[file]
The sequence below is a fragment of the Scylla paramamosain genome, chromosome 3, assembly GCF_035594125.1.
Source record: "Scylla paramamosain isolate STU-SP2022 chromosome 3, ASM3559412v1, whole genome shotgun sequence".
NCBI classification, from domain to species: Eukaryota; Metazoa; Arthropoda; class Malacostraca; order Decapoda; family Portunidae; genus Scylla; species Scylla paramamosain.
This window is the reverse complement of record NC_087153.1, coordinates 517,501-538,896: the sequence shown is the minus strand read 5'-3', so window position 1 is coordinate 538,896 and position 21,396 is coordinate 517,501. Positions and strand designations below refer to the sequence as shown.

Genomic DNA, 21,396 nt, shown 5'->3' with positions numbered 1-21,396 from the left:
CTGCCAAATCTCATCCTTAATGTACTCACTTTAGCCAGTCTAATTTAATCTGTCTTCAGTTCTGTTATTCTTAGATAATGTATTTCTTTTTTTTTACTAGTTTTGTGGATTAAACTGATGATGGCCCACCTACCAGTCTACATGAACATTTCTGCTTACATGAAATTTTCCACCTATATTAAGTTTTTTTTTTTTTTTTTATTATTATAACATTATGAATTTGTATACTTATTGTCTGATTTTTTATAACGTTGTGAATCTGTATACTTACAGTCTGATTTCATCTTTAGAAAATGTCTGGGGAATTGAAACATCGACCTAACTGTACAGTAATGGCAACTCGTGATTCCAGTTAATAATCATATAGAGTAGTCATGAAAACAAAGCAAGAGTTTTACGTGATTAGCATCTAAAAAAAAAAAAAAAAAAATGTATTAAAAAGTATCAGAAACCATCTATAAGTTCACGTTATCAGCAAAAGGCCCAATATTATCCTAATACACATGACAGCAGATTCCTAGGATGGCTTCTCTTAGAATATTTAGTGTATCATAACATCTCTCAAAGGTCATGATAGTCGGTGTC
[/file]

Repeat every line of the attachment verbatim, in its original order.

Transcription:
The sequence below is a fragment of the Scylla paramamosain genome, chromosome 3, assembly GCF_035594125.1.
Source record: "Scylla paramamosain isolate STU-SP2022 chromosome 3, ASM3559412v1, whole genome shotgun sequence".
NCBI classification, from domain to species: Eukaryota; Metazoa; Arthropoda; class Malacostraca; order Decapoda; family Portunidae; genus Scylla; species Scylla paramamosain.
This window is the reverse complement of record NC_087153.1, coordinates 517,501-538,896: the sequence shown is the minus strand read 5'-3', so window position 1 is coordinate 538,896 and position 21,396 is coordinate 517,501. Positions and strand designations below refer to the sequence as shown.

Genomic DNA, 21,396 nt, shown 5'->3' with positions numbered 1-21,396 from the left:
CTGCCAAATCTCATCCTTAATGTACTCACTTTAGCCAGTCTAATTTAATCTGTCTTCAGTTCTGTTATTCTTAGATAATGTATTTCTTTTTTTTTACTAGTTTTGTGGATTAAACTGATGATGGCCCACCTACCAGTCTACATGAACATTTCTGCTTACATGAAATTTTCCACCTATATTAAGTTTTTTTTTTTTTTTTTATTATTATAACATTATGAATTTGTATACTTATTGTCTGATTTTTTATAACGTTGTGAATCTGTATACTTACAGTCTGATTTCATCTTTAGAAAATGTCTGGGGAATTGAAACATCGACCTAACTGTACAGTAATGGCAACTCGTGATTCCAGTTAATAATCATATAGAGTAGTCATGAAAACAAAGCAAGAGTTTTACGTGATTAGCATCTAAAAAAAAAAAAAAAAAAATGTATTAAAAAGTATCAGAAACCATCTATAAGTTCACGTTATCAGCAAAAGGCCCAATATTATCCTAATACACATGACAGCAGATTCCTAGGATGGCTTCTCTTAGAATATTTAGTGTATCATAACATCTCTCAAAGGTCATGATAGTCGGTGTC